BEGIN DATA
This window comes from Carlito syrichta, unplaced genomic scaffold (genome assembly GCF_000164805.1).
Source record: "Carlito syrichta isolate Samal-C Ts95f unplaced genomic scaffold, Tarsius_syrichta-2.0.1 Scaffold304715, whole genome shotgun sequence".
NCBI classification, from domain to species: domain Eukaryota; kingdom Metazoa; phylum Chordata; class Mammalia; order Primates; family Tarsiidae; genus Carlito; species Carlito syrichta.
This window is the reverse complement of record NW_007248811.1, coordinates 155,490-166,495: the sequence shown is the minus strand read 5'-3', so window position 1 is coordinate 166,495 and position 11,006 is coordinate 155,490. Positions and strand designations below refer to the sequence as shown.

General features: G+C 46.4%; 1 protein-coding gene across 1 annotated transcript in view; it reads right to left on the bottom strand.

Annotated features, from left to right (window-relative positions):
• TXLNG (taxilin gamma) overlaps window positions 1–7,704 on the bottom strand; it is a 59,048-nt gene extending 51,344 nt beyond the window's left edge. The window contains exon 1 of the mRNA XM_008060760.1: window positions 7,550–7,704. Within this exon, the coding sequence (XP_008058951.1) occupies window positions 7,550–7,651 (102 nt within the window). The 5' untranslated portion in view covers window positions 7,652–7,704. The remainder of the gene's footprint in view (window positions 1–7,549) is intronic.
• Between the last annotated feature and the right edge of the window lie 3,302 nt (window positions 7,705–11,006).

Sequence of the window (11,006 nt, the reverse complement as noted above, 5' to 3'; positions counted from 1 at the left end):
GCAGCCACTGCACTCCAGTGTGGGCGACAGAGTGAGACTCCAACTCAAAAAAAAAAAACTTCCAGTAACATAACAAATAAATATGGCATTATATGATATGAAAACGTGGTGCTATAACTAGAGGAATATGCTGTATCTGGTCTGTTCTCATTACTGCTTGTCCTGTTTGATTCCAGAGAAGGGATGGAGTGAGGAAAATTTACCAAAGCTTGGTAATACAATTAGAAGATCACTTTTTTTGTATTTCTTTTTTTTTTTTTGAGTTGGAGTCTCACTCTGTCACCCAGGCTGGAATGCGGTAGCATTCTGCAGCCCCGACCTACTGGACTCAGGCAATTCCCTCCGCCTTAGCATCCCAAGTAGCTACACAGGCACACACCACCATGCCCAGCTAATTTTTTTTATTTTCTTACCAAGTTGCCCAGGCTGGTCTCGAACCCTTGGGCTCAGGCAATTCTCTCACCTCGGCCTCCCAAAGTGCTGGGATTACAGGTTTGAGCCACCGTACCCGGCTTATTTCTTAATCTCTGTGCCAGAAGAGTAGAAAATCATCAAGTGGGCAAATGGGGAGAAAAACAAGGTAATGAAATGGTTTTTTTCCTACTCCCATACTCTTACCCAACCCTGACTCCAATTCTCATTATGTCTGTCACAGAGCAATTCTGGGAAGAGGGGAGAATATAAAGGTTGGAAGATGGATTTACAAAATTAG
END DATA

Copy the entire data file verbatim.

This window comes from Carlito syrichta, unplaced genomic scaffold (genome assembly GCF_000164805.1).
Source record: "Carlito syrichta isolate Samal-C Ts95f unplaced genomic scaffold, Tarsius_syrichta-2.0.1 Scaffold304715, whole genome shotgun sequence".
NCBI classification, from domain to species: domain Eukaryota; kingdom Metazoa; phylum Chordata; class Mammalia; order Primates; family Tarsiidae; genus Carlito; species Carlito syrichta.
This window is the reverse complement of record NW_007248811.1, coordinates 155,490-166,495: the sequence shown is the minus strand read 5'-3', so window position 1 is coordinate 166,495 and position 11,006 is coordinate 155,490. Positions and strand designations below refer to the sequence as shown.

General features: G+C 46.4%; 1 protein-coding gene across 1 annotated transcript in view; it reads right to left on the bottom strand.

Annotated features, from left to right (window-relative positions):
• TXLNG (taxilin gamma) overlaps window positions 1–7,704 on the bottom strand; it is a 59,048-nt gene extending 51,344 nt beyond the window's left edge. The window contains exon 1 of the mRNA XM_008060760.1: window positions 7,550–7,704. Within this exon, the coding sequence (XP_008058951.1) occupies window positions 7,550–7,651 (102 nt within the window). The 5' untranslated portion in view covers window positions 7,652–7,704. The remainder of the gene's footprint in view (window positions 1–7,549) is intronic.
• Between the last annotated feature and the right edge of the window lie 3,302 nt (window positions 7,705–11,006).

Sequence of the window (11,006 nt, the reverse complement as noted above, 5' to 3'; positions counted from 1 at the left end):
GCAGCCACTGCACTCCAGTGTGGGCGACAGAGTGAGACTCCAACTCAAAAAAAAAAAACTTCCAGTAACATAACAAATAAATATGGCATTATATGATATGAAAACGTGGTGCTATAACTAGAGGAATATGCTGTATCTGGTCTGTTCTCATTACTGCTTGTCCTGTTTGATTCCAGAGAAGGGATGGAGTGAGGAAAATTTACCAAAGCTTGGTAATACAATTAGAAGATCACTTTTTTTGTATTTCTTTTTTTTTTTTTGAGTTGGAGTCTCACTCTGTCACCCAGGCTGGAATGCGGTAGCATTCTGCAGCCCCGACCTACTGGACTCAGGCAATTCCCTCCGCCTTAGCATCCCAAGTAGCTACACAGGCACACACCACCATGCCCAGCTAATTTTTTTTATTTTCTTACCAAGTTGCCCAGGCTGGTCTCGAACCCTTGGGCTCAGGCAATTCTCTCACCTCGGCCTCCCAAAGTGCTGGGATTACAGGTTTGAGCCACCGTACCCGGCTTATTTCTTAATCTCTGTGCCAGAAGAGTAGAAAATCATCAAGTGGGCAAATGGGGAGAAAAACAAGGTAATGAAATGGTTTTTTTCCTACTCCCATACTCTTACCCAACCCTGACTCCAATTCTCATTATGTCTGTCACAGAGCAATTCTGGGAAGAGGGGAGAATATAAAGGTTGGAAGATGGATTTACAAAATTAG